Then, just as you’re recovering, New Year’s Eve arrives. Not to teach you to suck eggs or anything, but unplanned (or at least vaguely dishevelled) New Year’s Eve parties are usually the best. My favourite one was a hectic party for about 40 people that I was supposed to share with two friends who, for valid reasons (excessive drunkenness and overenthusiastic ingestion of a psychotropic drug, respectively), didn’t turn up, but whose friends did. So my indefatigable mother and I ended up catering for a horde of strangers on a South African summer’s evening that encompassed, bizarrely, a tsunami-type windstorm that swept the tables, chairs, several large vases of flowers and two little old ladies all the way down the garden, and a monsoon-style downpour that ruined all the women’s makeup and forced everyone into a space large enough, in normal day-to-day life, to have a modest snuggle with a small cat. It was such fun.

Less fun was * being stuck in traffic as the clock struck 12 * being subtly commandeered, at someone else’s party, to be part of the domestic drudgery (I don’t do this to you when you come to my house, please don’t do it to me when I come to yours) * starting too early, then clock-watching from 10pm * starting too early, then waking up the next morning and realising I'd missed all the festivities * high-spiritedly feeding a guest an excess of black sambucca, then having to wash the black vomit out of my down duvet the next day.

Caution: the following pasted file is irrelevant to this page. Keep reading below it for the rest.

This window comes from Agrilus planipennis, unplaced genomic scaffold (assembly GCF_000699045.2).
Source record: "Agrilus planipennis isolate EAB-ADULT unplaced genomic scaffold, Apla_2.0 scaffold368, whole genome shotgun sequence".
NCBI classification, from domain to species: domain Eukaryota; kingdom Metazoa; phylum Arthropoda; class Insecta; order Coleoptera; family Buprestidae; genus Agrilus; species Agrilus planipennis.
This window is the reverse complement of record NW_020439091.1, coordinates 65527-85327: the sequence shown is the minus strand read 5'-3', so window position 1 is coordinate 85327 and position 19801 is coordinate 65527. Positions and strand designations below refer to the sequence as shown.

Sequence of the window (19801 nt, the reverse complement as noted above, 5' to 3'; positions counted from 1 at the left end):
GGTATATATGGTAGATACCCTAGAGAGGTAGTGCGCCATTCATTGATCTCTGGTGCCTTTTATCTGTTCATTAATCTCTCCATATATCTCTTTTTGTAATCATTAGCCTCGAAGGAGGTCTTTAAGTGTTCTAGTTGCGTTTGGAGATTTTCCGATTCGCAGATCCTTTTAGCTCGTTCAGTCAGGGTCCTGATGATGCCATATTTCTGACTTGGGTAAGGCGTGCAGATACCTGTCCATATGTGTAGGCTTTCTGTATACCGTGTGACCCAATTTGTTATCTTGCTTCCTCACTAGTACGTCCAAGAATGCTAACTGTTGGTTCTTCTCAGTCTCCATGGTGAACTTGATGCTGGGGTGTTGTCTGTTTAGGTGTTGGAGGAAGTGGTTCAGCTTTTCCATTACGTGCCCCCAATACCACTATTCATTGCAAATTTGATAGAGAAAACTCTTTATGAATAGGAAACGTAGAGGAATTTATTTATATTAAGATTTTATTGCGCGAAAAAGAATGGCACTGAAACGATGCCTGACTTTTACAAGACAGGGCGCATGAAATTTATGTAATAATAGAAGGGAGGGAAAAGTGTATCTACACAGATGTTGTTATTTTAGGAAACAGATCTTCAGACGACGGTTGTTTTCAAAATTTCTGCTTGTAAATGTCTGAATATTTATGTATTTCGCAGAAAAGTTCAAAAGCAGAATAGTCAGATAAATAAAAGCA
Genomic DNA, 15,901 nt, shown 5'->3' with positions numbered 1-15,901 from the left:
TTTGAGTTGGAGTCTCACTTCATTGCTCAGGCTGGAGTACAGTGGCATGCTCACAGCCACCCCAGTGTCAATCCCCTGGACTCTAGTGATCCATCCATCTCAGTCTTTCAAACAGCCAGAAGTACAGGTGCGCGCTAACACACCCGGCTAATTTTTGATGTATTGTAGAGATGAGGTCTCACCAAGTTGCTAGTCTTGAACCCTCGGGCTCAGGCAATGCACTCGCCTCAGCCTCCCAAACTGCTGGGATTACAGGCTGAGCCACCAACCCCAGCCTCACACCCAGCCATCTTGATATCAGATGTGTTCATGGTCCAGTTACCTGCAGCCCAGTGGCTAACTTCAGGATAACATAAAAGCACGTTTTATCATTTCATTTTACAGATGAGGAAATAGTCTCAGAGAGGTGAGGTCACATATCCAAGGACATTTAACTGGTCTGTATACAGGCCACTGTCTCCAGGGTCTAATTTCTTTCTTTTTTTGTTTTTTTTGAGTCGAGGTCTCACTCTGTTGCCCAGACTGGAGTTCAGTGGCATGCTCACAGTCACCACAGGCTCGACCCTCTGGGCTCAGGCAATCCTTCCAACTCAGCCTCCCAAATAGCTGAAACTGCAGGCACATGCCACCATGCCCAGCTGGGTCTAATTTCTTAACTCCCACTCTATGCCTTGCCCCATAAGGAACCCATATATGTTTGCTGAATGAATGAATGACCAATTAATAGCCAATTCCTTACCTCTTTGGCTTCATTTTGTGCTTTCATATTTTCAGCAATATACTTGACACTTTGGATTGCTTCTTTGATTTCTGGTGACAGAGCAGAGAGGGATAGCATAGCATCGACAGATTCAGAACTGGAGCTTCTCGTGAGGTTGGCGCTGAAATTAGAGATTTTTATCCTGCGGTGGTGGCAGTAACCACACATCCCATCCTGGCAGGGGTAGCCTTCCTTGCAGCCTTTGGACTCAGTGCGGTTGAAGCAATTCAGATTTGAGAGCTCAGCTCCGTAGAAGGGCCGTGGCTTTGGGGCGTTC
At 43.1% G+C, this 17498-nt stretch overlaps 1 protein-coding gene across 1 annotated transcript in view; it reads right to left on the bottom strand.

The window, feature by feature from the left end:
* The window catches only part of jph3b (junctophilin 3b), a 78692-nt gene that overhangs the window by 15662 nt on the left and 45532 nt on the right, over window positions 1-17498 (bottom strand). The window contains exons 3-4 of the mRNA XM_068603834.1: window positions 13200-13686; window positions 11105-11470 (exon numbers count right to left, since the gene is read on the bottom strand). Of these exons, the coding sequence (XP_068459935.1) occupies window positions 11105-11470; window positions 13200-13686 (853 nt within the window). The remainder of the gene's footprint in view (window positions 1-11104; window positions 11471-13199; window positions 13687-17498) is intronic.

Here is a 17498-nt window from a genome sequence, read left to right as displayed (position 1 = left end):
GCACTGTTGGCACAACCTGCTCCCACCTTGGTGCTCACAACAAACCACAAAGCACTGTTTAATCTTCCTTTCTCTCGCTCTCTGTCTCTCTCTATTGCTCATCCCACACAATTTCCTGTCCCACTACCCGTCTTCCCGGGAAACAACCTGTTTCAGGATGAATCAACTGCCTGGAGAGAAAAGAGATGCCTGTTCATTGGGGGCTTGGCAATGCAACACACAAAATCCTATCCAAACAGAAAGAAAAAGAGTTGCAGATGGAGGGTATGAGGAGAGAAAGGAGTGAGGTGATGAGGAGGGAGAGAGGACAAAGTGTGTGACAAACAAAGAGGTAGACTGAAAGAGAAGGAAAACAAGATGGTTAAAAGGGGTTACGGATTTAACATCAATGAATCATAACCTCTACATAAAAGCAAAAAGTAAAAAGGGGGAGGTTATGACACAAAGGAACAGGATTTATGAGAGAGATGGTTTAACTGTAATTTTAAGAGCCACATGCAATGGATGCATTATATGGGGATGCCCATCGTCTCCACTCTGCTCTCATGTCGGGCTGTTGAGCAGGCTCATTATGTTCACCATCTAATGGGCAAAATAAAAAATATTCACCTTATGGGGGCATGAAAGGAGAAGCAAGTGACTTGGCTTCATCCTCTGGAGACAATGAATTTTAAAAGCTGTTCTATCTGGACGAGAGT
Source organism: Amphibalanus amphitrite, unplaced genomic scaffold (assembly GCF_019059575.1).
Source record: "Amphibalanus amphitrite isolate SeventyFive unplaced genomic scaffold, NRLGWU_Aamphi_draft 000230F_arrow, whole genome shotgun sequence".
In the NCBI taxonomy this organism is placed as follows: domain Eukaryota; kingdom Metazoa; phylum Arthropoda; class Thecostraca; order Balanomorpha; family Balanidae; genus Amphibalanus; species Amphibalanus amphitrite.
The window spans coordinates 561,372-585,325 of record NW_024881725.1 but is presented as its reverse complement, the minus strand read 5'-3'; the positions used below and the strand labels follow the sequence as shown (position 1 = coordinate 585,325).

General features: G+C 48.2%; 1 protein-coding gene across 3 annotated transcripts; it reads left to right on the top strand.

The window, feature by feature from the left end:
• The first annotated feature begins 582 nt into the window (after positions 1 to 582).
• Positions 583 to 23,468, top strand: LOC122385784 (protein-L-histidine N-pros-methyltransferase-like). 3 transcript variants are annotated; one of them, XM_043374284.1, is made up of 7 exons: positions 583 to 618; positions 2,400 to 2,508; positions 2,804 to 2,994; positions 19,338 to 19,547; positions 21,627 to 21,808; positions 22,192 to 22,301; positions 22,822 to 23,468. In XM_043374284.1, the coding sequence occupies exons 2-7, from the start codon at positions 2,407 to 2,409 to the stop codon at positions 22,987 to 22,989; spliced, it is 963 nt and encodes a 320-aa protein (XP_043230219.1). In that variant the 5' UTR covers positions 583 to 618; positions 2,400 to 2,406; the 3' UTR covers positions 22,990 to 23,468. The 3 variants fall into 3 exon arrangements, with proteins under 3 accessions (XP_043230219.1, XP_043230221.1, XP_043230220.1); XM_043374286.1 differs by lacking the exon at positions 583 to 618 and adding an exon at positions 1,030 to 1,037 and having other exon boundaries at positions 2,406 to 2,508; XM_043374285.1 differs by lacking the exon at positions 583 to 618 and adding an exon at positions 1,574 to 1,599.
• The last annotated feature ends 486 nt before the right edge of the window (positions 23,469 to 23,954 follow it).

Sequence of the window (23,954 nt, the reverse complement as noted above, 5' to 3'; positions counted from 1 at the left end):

Aah, the festive season. I can’t wait.

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Sunday, 21 November 2010

The Change

For a while now I’ve been feeling as if my parallel self has broken through from that other universe and taken over my life – I’ve felt almost like me, but not quite. I’ve been even more absentminded than usual (socks in the rubbish bin, rubbish in the laundry basket, that kind of thing), gripped by deep anxiety from time to time, and my feet have been tingling. I googled my symptoms and found out I have diabetes.

This was a revelation, as of all the things I could die of in a long and alarming family history of fatal ailments (including but by no means limited to strokes, cancer and insanity), diabetes isn’t one of them. So I keyed in a couple more of my symptoms (bizarre temperature fluctuations, difficulty sleeping) and found out I am in menopause.